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Gluck (Hannah Gluckstein) (1895-1978)  
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British artist Hannah Gluckstein defied the conventional roles expected of young women of her class and time. She left her family to become an artist, insisted on being known only as "Gluck," dressed in male attire, and lived openly with women throughout her life. Gluck painted landscapes, floral pieces and portraits of her friends, family, and lovers.

Hannah Gluckstein was born to a wealthy Jewish family on August 13, 1895. Her father, Joseph Gluckstein, owned the J. Lyons & Co. Coffee House and catering empire in London and her mother, Francesca Halle, was an American opera singer. The parents were not supportive of their daughter's artistic pursuits, but Hannah received her only systematic art training at their expense at St. John Wood School of Art in London from 1913 to 1916.

The dynamic young woman then traveled to Lamorna, Cornwall where she worked with other artists of the "Newlyn School," a group of landscape painters who formed an artists' colony at Newlyn, Cornwall. On her twenty-first birthday, Gluck's father gave her a trust fund that allowed her to pursue an independent life. By that time, Hannah had cropped her hair, shortened her name to "Gluck," and dressed exclusively in male attire.

Using a portion of her trust funds, Gluck bought a studio in Cornwall. It was there in 1923 that she met the American expatriate artist Romaine Brooks. The two women painted each other's portrait in Gluck's studio.

Brooks' famous portrait of Gluck, Peter (a Young English Girl), was executed between 1923 and 1924. During 1925, Gluck painted a daring self-portrait in which she depicted herself wearing a shirt, tie, suspenders, and beret, while smoking a cigarette. The same year Brooks' portrait of Gluck dressed in male attire was shown in solo exhibitions in Paris, London, and New York.

At the end of the 1920s, Gluck's father increased her capital, allowing her to purchase a larger home, named Bolton House, in Hampstead. Shortly after she was established in Bolton House, she met the decorator and society florist, Constance Spry.

Spry's talents as a decorator and florist were in high demand among the aristocracy and the wealthy. She and Gluck were together from 1932 to 1936. During this time, Gluck painted several floral paintings inspired by Spry's arrangements.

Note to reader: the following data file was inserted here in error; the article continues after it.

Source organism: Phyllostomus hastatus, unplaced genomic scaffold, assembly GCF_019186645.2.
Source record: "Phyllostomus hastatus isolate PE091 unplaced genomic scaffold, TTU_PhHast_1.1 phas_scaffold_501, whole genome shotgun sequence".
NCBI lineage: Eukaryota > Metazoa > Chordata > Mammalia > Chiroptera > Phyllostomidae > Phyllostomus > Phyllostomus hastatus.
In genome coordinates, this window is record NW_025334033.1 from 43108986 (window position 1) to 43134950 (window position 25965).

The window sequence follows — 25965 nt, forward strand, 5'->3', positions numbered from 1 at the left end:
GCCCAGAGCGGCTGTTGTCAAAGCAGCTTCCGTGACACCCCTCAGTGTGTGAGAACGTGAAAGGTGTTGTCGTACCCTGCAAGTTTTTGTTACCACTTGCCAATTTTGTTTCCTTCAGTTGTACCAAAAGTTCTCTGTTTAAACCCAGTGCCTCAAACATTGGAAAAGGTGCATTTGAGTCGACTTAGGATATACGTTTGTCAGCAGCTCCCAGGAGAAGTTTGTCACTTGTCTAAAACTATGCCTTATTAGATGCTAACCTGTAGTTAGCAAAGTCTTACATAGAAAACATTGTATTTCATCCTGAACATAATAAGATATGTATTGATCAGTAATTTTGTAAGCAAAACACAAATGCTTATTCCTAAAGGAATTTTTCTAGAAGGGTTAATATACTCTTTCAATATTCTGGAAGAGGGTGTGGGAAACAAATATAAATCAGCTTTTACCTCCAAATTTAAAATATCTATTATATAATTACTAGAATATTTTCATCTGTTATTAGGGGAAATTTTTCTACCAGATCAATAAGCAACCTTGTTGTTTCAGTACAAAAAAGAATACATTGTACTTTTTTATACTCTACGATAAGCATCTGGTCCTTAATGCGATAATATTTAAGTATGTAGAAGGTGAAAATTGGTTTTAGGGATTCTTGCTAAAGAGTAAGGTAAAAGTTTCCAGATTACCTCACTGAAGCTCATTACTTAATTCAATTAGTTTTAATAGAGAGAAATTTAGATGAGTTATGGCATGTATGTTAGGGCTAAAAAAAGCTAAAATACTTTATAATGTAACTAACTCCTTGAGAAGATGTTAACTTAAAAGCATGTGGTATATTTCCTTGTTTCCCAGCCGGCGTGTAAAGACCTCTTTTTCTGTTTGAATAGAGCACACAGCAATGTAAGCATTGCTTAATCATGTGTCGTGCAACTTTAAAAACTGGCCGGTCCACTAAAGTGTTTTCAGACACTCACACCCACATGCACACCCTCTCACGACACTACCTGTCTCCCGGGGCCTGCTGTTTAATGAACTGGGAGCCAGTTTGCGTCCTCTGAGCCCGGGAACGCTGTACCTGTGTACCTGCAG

Spry decorated the Fine Arts Society galleries for Gluck's third exhibition in 1932. The walls were paneled in white, modern furniture was added, and each room featured one of Spry's floral arrangements. All of the paintings were hung in the "Gluck frame" that the artist designed and patented. The frame was a triple-tiered design that made her paintings an integral part of the gallery's architecture.

The relationship between the two women not only influenced the subject of Gluck's work, but the contacts made through Spry's society connections also furthered the artist's career. Many of Spry's clients commissioned and bought Gluck's floral paintings.

Spry also influenced Gluck's attire, turning her look into haute couture with fashion designs by Victor Stribel and Elsa Schiaparelli. While the two women enjoyed each other's company, many of Spry's clients found Gluck to be fussy and irritating.

In 1936, Spry broke off her relationship with Gluck, but by then the artist had already met and begun to fall in love with Nesta Obermer (Ella Ernestine Sawyer), a socialite who was involved in a marriage of convenience to the American businessman Seymour Obermer. The two women enjoyed concerts, poetry readings, and the theater together.

Although Nesta later systematically destroyed all evidence of her relationship with Gluck, a visual record of Gluck's feelings for Nesta exists in the double portrait she painted entitled Medallion.

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